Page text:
Teething and First Teeth: What You Need To Know

We tapped Board-certified pediatric dentist and mama, Dr. Fatina, to talk all things baby teething symptoms, brushing, and pediatric dental health.

Lately, we have been fielding tons of questions from our digital community when it comes to teething…When should I start brushing my babe’s teeth? When should we make their first dentist appointment? Why is my baby struggling to sleep now that she’s teething? The list goes on! We hear you, we’ve been there, and we’re here to help! We tapped Board-certified pediatric dentist, mama, children’s book author, and owner of pediatric dental practice Gramercy Smiles, Dr. Fatina, to talk all things teething, brushing, and pediatric dental health! Let’s get into it. 

Signs of Teething

Ah yes, teething. This phase can be incredibly painful for your little to endure (and therefore, painful for you to deal with). A child may start teething as early as 3 months or after their first birthday. There is a range, of course, but usually six months is the average. Even though the first tooth may appear at six months, the teething stage (drooling, irritability, fussiness) will start a few months prior. Here a few signs or symptoms that may accompany your mini’s teething phase:  

  • Trouble Sleeping – If your baby is waking up and needs comfort, it may be teething related. At night time, there are fewer distractions and babies may wake more due to teething pain. 
  • Drooling – When a baby is teething excessive saliva is produced and you may feel like you’re constantly changing your little one’s bib. Your baby is also learning how to swallow and you may notice much more drooling.
  • Coughing – Excessive saliva in the mouth can also cause more coughing.
  • Crankiness/Discomfort – Your happy baby is no longer happy and smiling. Instead they are constantly crying, uncomfortable and just plain old fussy. 
  • Increase sucking – You may notice your baby is putting everything in their mouth, constantly biting and sucking. 
  • Loss of appetite – When you don’t feel well you tend to eat less. Same holds true for your little one. 
  • Rosy cheeks – Your babe’s skin might become irritated and red due to all that drooling.

It is important to remember teething is just another “growing pain.” The worst of your baby’s pain lasts a few days when the tooth pokes through the gums. Afterwards, the discomfort can come and go, but keep in mind that it will resolve! Everything is a phase when it comes to your little. 

Safe teething toys such as the Baby Banana Toothbrush can help your baby along in this process. However, if your babe is really struggling, Dr. Fatina recommends using a frozen washcloth, frozen celery, or cold pacifier on their gums to soothe the pain. Chilled chamomile on a clean washcloth also works wonders! Of course, lots of hugs, kisses and cuddles will help soothe your mini but, if you feel that your baby is super uncomfortable and crying constantly, you may want to turn to an over-the-counter pain reliever such as Children’s Tylenol. Dr. Fatina does not recommend any over-the-counter gels.

During teething, it is still important to make sure you are wiping your little’s gums twice a day, ideally in the morning and before bed, to remove any milk or food residue which will help with inflamed and tender gums. If a child is waking up at night for nursing or a bottle of milk, if teeth are present it is so important to remove any milk residue to prevent cavities. Starting early and wiping the gums will help set a lifetime of healthy habits.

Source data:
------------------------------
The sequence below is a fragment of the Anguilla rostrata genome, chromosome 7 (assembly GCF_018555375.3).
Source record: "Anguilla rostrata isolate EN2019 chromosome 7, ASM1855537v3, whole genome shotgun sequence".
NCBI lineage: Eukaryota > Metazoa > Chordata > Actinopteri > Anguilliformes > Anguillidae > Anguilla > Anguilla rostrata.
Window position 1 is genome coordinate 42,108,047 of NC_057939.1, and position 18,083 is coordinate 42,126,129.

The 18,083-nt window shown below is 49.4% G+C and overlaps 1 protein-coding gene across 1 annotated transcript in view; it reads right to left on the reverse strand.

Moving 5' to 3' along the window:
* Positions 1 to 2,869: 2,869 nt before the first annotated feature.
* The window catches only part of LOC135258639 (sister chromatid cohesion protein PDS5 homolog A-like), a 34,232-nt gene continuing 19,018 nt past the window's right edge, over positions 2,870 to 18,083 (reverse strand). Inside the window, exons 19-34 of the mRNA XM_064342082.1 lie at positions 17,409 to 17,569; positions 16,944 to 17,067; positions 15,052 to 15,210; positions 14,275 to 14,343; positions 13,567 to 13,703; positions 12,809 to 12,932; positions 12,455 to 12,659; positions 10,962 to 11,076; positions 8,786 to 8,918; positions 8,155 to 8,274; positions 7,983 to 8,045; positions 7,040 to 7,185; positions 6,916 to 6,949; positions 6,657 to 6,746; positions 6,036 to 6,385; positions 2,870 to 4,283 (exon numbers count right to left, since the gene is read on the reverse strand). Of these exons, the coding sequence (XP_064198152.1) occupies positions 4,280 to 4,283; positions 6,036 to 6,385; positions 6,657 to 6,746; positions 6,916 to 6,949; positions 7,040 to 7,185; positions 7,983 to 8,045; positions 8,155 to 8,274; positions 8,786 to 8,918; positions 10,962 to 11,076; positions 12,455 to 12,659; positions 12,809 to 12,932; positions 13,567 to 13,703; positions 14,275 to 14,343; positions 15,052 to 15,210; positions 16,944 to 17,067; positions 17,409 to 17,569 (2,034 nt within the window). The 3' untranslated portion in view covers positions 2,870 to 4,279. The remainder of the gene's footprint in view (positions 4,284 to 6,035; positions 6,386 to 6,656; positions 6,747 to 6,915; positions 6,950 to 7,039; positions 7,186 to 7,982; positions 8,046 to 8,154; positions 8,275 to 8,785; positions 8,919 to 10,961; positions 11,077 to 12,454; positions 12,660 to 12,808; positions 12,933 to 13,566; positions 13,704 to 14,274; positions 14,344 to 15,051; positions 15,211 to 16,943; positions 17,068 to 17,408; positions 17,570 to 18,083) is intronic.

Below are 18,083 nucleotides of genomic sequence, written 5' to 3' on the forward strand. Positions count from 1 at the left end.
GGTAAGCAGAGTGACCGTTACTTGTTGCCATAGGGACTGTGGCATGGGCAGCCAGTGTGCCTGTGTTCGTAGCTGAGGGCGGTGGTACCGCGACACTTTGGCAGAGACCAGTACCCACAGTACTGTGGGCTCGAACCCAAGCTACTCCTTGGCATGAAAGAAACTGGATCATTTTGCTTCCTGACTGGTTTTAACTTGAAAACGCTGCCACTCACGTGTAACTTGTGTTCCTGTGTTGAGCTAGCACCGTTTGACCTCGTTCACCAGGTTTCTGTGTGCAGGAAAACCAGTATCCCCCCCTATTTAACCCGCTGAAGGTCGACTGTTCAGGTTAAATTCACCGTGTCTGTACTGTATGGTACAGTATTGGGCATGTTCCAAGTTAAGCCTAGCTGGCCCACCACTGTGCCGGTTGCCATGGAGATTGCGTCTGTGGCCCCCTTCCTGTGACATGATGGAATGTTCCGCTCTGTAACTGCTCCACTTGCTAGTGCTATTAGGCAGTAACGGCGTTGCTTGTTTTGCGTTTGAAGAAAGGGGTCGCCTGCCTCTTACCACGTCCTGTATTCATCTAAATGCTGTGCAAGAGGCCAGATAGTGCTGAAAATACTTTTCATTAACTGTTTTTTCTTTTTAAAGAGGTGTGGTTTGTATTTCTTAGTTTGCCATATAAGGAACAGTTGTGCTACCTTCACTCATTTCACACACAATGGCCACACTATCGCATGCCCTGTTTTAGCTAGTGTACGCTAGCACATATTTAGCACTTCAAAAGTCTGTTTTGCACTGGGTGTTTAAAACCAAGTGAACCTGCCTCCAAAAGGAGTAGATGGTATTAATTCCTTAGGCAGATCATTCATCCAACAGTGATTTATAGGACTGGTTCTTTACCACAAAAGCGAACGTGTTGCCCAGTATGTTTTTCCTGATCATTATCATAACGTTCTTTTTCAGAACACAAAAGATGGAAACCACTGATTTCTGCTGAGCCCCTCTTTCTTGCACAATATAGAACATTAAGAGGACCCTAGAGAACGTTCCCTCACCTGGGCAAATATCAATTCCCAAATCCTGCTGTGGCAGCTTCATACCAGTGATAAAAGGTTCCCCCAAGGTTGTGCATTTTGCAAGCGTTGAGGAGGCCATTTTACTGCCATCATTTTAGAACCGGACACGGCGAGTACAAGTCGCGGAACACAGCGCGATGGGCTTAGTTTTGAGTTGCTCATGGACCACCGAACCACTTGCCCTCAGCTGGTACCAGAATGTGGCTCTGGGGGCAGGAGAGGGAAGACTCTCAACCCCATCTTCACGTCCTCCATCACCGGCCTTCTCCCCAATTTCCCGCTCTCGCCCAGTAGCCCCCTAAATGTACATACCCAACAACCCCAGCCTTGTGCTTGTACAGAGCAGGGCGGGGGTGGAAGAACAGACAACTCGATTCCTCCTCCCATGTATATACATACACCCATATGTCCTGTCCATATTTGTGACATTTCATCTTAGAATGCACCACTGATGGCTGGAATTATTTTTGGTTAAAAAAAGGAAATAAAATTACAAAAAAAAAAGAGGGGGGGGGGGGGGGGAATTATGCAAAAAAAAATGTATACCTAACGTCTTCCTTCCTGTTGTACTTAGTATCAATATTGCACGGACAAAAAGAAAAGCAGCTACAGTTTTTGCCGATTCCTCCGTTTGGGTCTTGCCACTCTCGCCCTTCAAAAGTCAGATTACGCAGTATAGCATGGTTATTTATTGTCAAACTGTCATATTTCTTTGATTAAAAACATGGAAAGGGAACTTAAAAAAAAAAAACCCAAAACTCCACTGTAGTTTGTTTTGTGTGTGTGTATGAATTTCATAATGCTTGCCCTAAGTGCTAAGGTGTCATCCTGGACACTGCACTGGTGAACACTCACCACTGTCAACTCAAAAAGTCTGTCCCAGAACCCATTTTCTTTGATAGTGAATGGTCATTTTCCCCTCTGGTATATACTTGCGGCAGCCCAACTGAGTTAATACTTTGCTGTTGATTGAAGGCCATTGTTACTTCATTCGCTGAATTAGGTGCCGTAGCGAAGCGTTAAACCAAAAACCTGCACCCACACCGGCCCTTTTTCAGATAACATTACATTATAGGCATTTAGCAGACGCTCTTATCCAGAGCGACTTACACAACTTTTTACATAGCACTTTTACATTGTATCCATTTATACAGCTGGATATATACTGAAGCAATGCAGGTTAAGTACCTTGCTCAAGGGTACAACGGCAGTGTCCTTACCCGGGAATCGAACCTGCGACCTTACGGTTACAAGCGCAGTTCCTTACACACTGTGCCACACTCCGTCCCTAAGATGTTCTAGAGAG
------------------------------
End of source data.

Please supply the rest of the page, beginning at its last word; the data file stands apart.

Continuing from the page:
When to Start Oral Care

Despite the itch to over prepare, Dr. Fatina tells us that you should only start brushing your mini’s teeth once they have their first tooth. A soft bristled toothbrush is recommended twice a day, morning and night, in order to help keep your child’s mouth healthy. When brushing, use a grain size of fluoride toothpaste and lightly brush any of your babe’s teeth. Don’t overthink this—it doesn’t have to be a long and involved process, only 15-20 seconds will suffice! We can’t stress the importance of oral health care early on enough! If no brushing is incorporated at this age, the child will be more sensitive to oral care, and potentially have a harder time with teething or cavities. 

If your babe is totally rejecting this new routine, there are a few fun ways you can try to engage them! Incorporating a book, such as Dr. Fatina’s A Book About Teeth, is a great visual guide that may get your mini excited about tooth brushing. Of course, making the routine into a game of sorts (such as you brush my teeth, I’ll brush yours) is a tried and true way to engage your little, in addition to involving their older sibling or favorite stuffed animal to make it feel like a “party.” 

If you’re wondering whether you should be bringing your baby to the dentist at the first sign of teething, we’d suggest waiting it out! Dr. Fatina recommends bringing your babe to the dentist six months after their first tooth comes in or at one years old. That way, you can talk with your dentist about any issues you’ve been noticing, what your current routine is like, and how you can move forward. 

The habits you help your mini create around dental hygiene are majorly important for setting them up for a lifetime of dental health! Although it can sometimes feel confusing, irritating, or downright overwhelming (hi, parenthood!), remember that it is just a phase and you WILL get through it. 


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